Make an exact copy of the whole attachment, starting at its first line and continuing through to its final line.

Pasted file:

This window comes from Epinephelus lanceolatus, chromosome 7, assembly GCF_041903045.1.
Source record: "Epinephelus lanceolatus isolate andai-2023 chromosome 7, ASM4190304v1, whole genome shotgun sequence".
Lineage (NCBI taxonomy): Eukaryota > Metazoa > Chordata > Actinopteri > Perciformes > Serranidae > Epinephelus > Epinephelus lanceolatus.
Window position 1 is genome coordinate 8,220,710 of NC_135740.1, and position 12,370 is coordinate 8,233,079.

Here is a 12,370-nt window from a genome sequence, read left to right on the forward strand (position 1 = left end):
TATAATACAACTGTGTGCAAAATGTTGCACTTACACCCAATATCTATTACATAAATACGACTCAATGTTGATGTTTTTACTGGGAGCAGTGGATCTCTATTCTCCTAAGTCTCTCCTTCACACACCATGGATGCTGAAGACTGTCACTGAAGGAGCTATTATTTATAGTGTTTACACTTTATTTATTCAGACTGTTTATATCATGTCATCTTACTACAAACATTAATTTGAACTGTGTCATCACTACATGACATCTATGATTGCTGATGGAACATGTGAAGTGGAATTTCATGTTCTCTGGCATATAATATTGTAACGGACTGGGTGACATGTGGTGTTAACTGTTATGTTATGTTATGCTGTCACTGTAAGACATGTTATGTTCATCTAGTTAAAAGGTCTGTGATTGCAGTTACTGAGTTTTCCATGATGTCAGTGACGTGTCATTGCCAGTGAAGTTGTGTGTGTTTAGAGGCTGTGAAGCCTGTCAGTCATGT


This window comes from Epinephelus lanceolatus, chromosome 7, assembly GCF_041903045.1.
Source record: "Epinephelus lanceolatus isolate andai-2023 chromosome 7, ASM4190304v1, whole genome shotgun sequence".
Lineage (NCBI taxonomy): Eukaryota > Metazoa > Chordata > Actinopteri > Perciformes > Serranidae > Epinephelus > Epinephelus lanceolatus.
Window position 1 is genome coordinate 8,220,710 of NC_135740.1, and position 12,370 is coordinate 8,233,079.

Here is a 12,370-nt window from a genome sequence, read left to right on the forward strand (position 1 = left end):
TATAATACAACTGTGTGCAAAATGTTGCACTTACACCCAATATCTATTACATAAATACGACTCAATGTTGATGTTTTTACTGGGAGCAGTGGATCTCTATTCTCCTAAGTCTCTCCTTCACACACCATGGATGCTGAAGACTGTCACTGAAGGAGCTATTATTTATAGTGTTTACACTTTATTTATTCAGACTGTTTATATCATGTCATCTTACTACAAACATTAATTTGAACTGTGTCATCACTACATGACATCTATGATTGCTGATGGAACATGTGAAGTGGAATTTCATGTTCTCTGGCATATAATATTGTAACGGACTGGGTGACATGTGGTGTTAACTGTTATGTTATGTTATGCTGTCACTGTAAGACATGTTATGTTCATCTAGTTAAAAGGTCTGTGATTGCAGTTACTGAGTTTTCCATGATGTCAGTGACGTGTCATTGCCAGTGAAGTTGTGTGTGTTTAGAGGCTGTGAAGCCTGTCAGTCATGT